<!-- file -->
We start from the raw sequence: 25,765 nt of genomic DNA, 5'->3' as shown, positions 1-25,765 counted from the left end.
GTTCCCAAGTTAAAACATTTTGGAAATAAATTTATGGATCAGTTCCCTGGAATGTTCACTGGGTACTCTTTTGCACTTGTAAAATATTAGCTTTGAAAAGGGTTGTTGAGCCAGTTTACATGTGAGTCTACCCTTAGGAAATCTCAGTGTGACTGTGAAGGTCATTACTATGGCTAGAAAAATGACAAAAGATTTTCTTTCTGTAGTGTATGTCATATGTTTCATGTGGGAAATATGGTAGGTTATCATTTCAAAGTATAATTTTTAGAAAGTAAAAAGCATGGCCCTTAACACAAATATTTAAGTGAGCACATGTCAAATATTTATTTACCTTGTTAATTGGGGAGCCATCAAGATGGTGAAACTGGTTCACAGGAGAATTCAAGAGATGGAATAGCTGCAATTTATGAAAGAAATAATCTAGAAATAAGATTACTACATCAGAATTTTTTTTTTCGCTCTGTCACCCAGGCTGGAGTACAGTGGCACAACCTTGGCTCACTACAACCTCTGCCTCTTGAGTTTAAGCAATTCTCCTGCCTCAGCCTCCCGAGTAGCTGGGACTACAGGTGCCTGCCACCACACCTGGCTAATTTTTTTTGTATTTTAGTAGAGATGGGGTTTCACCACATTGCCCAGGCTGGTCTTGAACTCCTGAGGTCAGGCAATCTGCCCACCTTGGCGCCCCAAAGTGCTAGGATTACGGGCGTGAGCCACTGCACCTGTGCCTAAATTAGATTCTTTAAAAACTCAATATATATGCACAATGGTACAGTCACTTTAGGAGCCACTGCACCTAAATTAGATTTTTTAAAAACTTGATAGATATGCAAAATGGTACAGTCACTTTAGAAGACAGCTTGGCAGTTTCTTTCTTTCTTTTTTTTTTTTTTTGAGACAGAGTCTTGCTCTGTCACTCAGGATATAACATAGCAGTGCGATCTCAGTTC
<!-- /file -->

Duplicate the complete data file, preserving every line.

We start from the raw sequence: 25,765 nt of genomic DNA, 5'->3' as shown, positions 1-25,765 counted from the left end.
GTTCCCAAGTTAAAACATTTTGGAAATAAATTTATGGATCAGTTCCCTGGAATGTTCACTGGGTACTCTTTTGCACTTGTAAAATATTAGCTTTGAAAAGGGTTGTTGAGCCAGTTTACATGTGAGTCTACCCTTAGGAAATCTCAGTGTGACTGTGAAGGTCATTACTATGGCTAGAAAAATGACAAAAGATTTTCTTTCTGTAGTGTATGTCATATGTTTCATGTGGGAAATATGGTAGGTTATCATTTCAAAGTATAATTTTTAGAAAGTAAAAAGCATGGCCCTTAACACAAATATTTAAGTGAGCACATGTCAAATATTTATTTACCTTGTTAATTGGGGAGCCATCAAGATGGTGAAACTGGTTCACAGGAGAATTCAAGAGATGGAATAGCTGCAATTTATGAAAGAAATAATCTAGAAATAAGATTACTACATCAGAATTTTTTTTTTCGCTCTGTCACCCAGGCTGGAGTACAGTGGCACAACCTTGGCTCACTACAACCTCTGCCTCTTGAGTTTAAGCAATTCTCCTGCCTCAGCCTCCCGAGTAGCTGGGACTACAGGTGCCTGCCACCACACCTGGCTAATTTTTTTTGTATTTTAGTAGAGATGGGGTTTCACCACATTGCCCAGGCTGGTCTTGAACTCCTGAGGTCAGGCAATCTGCCCACCTTGGCGCCCCAAAGTGCTAGGATTACGGGCGTGAGCCACTGCACCTGTGCCTAAATTAGATTCTTTAAAAACTCAATATATATGCACAATGGTACAGTCACTTTAGGAGCCACTGCACCTAAATTAGATTTTTTAAAAACTTGATAGATATGCAAAATGGTACAGTCACTTTAGAAGACAGCTTGGCAGTTTCTTTCTTTCTTTTTTTTTTTTTTTGAGACAGAGTCTTGCTCTGTCACTCAGGATATAACATAGCAGTGCGATCTCAGTTC